It was dinnertime on a Sunday, which means the countdown to bedtime had started a little early and was slightly more enthusiastic than normal. I had been craving cauliflower for a while, which isn’t something I’m particularly proud of, but here we were. My husband and two daughters looked on as I picked up the sheet pan of finely chopped cauliflower and opened the oven. Distracted and moving too quickly (which is the story of my life), I hit the pan with the oven door and it fell from my hands, spattering oil-soaked cauliflower pieces all over the kitchen floor.
Nobody said a word. Even my one-year-old looked on in silent disbelief. The room waited for my reaction…I was waiting for my reaction.
In a total plot twist, I started laughing. Laughing! My two-year-old, wearing plastic dress-up heels, started wading through the cauliflower, slipping in the olive oil and struggling to gain enough traction to stand up. It was a mess that movies are made of: vegetables, oil, and children, all strewn about the kitchen floor.
When he noticed I wasn’t going to burn down our house in response to the cauliflower shower, my husband started photographing the event. I picked up my high-heel donned toddler and brushed the cauliflower pieces from her onesie pajamas, all the while wondering how in the world this Sunday evening mess didn’t break me.
I, like many parents who have been quarantined with their young children, had several moments when I thought I might actually implode. Exhausted, frustrated, and stir-crazy, I thought I would fall over the edge when, after trying to discipline my two-year-old, she laughed in my face. “That’s it!” I would think. “The last straw. I can’t do it anymore.”
But then, magic happened: I did do it. The next moment came, and then the next one, and I was still doing it. Whatever it was I thought would break me, didn’t.
If I’ve learned anything over the last year, it’s that I’m so much more resilient than I ever thought possible.
There were so many straws I assumed would be the last one, but the truth is I could carry the load. I didn’t always carry it with the utmost patience and serenity, and I certainly didn’t always carry it alone, but the chaos and trials of working and parenting in the midst of a pandemic didn’t break this mama’s back.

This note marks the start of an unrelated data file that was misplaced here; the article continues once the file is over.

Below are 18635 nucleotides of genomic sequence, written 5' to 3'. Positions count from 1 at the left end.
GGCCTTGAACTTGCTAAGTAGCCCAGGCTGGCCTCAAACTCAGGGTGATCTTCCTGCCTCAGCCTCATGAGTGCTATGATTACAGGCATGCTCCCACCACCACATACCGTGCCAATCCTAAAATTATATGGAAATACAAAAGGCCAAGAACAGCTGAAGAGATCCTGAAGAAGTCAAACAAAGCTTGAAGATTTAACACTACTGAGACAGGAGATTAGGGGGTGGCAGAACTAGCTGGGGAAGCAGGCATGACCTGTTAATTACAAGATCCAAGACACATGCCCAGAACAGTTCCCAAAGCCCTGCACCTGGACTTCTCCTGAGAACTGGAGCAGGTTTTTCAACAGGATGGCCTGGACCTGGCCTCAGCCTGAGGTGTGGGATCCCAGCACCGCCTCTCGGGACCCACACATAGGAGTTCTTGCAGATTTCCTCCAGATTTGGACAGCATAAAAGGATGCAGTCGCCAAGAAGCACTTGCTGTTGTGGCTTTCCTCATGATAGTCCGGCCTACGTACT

I’m not interested in motherhood martyrdom. I don’t think any of us need to drown in the straws stacked upon our back, clawing our way towards some illusive, “I Didn’t Break!” badge of honor. And yet, would you look at us? Would you look at all we’re up against? Straws of responsibility stacking high upon us, each new one threatening to be the one that puts us over the edge into some dark abyss of camels and pandemic-era parents with broken backs and dead futures. Not us, though. We’re not flawless, but we’re not flimsy. The straw we think will break us may weigh us down, but then the next moment comes, and the next, and the next. The stack may be high, but here we are, still alive and breathing under the weight of it.
My cauliflower-induced laughter reminded me that not all straws are created equal. Some are legitimately heavy, thick, and weighty. Others, however, don’t hold quite as much in them. They add to the pile, making it look bigger, but they don’t have to pull us down very far. While olive-oil-covered tiles are a pain to clean, it can be done without robbing me of a great deal of peace. I know that the straws will continue to stack, but I don’t have to sit lower and lower at the placement of each new one. While I trust that I can and will survive the weightiness of work and motherhood in this era (the next moment comes, and then the next one!), I get to choose how I view each straw proverbially placed on my back. I decided that a carpet of cauliflower wouldn’t weigh me down, and if anything, that made the clean-up far easier.
Mallory Redmond embraces anomalies—she is an adventure-loving homebody who keeps a clean house yet always makes a mess while eating or brushing her teeth. She loves dry humor, clean sheets, and gathering around the table with friends. Mallory and her husband, Darren, live in Ohio with their beagle, Roger, and their two daughters. You can follow her writing here, where her stories are told with the hope of further uncovering the places of connection in our humanity.